In summary, don't write a comedy book --write a substantive book, and make it funny. That's how Terry Pratchett managed to keep it fresh over the course of a very prolific and successful career.

  • Dr. Strangelove!
    – Cyn
    Sep 9, 2019 at 17:05

In the end it depends on your style. If you are a Douglas Adams you can make every paragraph downright hilarious. Voltaire, on the other hand, wrote satire of the society he lived in, so did Mark Twain.

Can you give us more clues as to what you're writing?

  • 1
    See, I agree with @Lynn's comment. You haven't said what you're writing, but in Voltaire's "Candide" he was making fun of the concept that we lived in the "best of all possible worlds" and "everything happened for a reason". Despite all the horrible things that befell poor Candide, he was incredibly happy and upbeat because he subscribed to Doctor Pangloss' view that we lived in the best possible world. It was funny because it made the idea overblown.
    – David Good
    Sep 6, 2011 at 20:54

why can't it have action as well? some of the funniest things i have read are action packed. the humor comes from what the characters say and how they relate to one another. does that mean they can't be doing serious things in the process? NO!!!! as long as they continue to be amusing -- both to the reader and yourself -- i feel it can be counted as a comedy book.


I would suggest reading Terry Pratchett's Disc World books. They are fantasy and pretty funny.

As a general rule, fantasy writers first create their fantasy world which is kept separate from the writing and used as a reference. You put the kind and nature of creatures, trees, prominent species, interplay and history between species, culture etc. And then you create the plot using elements from the fantasy world. Finally adding the humor as dialogue and situations.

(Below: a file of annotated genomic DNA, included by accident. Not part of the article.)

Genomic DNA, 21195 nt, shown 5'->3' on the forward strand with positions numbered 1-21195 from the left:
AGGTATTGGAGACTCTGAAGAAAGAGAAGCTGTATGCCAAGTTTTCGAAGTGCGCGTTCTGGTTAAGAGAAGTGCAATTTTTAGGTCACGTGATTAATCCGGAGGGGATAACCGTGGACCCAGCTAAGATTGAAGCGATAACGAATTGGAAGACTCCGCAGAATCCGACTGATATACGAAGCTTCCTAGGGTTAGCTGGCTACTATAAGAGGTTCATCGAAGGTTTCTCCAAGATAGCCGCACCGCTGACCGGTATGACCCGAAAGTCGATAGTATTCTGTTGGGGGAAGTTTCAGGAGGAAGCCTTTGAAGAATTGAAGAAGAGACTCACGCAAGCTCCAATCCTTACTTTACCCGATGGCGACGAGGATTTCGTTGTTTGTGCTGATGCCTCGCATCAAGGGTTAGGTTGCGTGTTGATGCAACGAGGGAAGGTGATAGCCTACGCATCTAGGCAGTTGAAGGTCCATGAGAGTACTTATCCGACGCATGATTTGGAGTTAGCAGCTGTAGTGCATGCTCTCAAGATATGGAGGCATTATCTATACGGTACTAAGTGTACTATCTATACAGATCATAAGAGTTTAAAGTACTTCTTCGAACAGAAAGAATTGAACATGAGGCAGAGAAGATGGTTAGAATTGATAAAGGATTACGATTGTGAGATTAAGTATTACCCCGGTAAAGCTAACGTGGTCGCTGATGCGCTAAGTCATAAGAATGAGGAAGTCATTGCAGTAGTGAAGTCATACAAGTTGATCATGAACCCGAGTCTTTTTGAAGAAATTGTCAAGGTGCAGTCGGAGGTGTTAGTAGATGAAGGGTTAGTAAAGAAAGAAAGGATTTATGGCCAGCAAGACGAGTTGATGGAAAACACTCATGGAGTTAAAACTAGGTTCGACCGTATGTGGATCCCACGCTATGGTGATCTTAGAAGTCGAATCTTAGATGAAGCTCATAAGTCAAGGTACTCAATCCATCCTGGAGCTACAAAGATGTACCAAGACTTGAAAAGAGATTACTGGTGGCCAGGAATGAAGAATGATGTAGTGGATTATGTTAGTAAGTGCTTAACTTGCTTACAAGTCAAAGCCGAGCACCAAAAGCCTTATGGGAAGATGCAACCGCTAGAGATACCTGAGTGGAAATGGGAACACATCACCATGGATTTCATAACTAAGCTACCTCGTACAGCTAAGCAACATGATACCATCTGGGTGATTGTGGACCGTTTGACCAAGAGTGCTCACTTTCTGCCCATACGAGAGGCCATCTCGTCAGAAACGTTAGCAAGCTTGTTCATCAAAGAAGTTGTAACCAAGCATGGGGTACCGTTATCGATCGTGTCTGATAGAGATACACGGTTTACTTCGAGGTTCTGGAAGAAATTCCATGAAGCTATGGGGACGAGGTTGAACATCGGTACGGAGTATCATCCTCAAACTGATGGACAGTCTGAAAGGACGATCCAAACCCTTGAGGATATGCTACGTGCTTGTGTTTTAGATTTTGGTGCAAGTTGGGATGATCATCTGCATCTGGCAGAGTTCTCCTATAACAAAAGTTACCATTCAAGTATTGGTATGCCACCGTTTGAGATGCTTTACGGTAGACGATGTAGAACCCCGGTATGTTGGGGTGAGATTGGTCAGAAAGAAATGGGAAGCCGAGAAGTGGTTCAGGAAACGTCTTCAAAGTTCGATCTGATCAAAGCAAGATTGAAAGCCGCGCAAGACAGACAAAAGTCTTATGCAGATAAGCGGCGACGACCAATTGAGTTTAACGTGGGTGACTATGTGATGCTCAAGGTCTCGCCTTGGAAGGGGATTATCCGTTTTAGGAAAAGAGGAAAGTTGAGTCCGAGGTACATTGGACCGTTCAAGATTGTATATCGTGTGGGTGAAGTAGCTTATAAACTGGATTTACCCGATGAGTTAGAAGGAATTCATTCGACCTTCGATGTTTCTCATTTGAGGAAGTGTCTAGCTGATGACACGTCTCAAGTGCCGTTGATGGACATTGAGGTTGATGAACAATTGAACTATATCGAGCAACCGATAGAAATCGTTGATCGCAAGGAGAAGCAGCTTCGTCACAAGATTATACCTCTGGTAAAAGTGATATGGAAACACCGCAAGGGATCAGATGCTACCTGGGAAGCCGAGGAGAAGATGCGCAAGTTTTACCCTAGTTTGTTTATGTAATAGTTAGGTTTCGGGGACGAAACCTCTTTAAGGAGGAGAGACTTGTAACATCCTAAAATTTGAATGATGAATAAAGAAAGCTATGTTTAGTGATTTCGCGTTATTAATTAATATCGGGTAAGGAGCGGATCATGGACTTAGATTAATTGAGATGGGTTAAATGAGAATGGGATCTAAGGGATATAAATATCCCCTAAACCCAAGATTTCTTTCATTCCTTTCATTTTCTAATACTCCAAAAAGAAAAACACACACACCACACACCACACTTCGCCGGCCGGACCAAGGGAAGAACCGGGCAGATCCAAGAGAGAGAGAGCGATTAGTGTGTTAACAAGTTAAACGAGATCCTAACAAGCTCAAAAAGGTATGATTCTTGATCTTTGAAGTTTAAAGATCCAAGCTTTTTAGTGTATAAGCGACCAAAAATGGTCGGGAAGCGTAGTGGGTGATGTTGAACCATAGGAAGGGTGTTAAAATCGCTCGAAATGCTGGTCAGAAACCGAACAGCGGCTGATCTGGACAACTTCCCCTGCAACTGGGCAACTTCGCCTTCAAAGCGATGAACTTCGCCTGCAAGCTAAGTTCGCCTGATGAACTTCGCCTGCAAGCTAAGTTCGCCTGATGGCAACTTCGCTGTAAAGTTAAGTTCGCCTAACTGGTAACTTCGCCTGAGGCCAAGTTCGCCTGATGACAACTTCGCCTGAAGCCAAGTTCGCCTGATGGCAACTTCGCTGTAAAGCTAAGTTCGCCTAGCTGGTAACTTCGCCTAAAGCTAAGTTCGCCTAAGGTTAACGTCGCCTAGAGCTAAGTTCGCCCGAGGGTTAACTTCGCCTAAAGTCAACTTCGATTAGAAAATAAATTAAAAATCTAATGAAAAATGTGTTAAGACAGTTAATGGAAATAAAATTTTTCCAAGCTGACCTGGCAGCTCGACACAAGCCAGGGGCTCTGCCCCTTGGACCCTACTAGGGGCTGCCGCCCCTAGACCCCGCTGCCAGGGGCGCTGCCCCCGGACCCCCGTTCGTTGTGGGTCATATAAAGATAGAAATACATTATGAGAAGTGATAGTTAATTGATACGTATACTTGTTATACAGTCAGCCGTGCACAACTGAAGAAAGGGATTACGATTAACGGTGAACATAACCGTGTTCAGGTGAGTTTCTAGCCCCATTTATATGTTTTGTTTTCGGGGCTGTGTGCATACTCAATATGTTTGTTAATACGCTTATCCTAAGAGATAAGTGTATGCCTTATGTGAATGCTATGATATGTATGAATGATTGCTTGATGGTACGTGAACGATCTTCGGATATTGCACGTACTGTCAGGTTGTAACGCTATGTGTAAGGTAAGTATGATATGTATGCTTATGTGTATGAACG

Hope that helps


Just to disagree with everyone else, you can write a book that is driven by humor instead of plot. I've seen it done.


Heroics for Beginners has the lousiest most simple minded plot that I have seen since Bud Abbott and Lou Costello met their first monster. The plot is completely predictable. The only reason it works is that the plot is another joke, and the book is short enough that it is over before you can't laugh anymore.

I tried to duplicate this method. It is not as easy as it looks. A good plot is so much easier to write.

  • Heroics for beginners has a great plot. I was continually turning the pages to find out what would happen Nov 25, 2013 at 16:41
  • I've seen bad James Bond knockoffs with better core plots. (It had interesting subplots and great storytelling) but the fact that its core plot was completely trite and predictable was amazingly funny in context.
    – hildred
    Dec 18, 2013 at 1:33
  • Literary Fiction is typically character driven rather than plot driven, and tons of those books are funny. Look for stories by Lorrie Moore, Aimee Bender, and George Saunders. May 10, 2016 at 20:00

I think the key to writing a comedy is in the dialogue. Make sure that the dialogue is real. Read over your character's conversations and if it doesn't sound smooth and like a real conversation then you have a problem. Make sure your characters talk like real people talk. Then have them say funny things.


If the goal is to write a comedy novel then a strong plotline is a must, as it would be for any novel.

If you are bent upon using humour as a genre out of the framework of a novel then you could consider writing memoirs or travel stories. But even these dogs would not hunt without a series of big and small conflicts and a dash of drama and irony. Think along the lines of Thurber or Jerome K Jerome.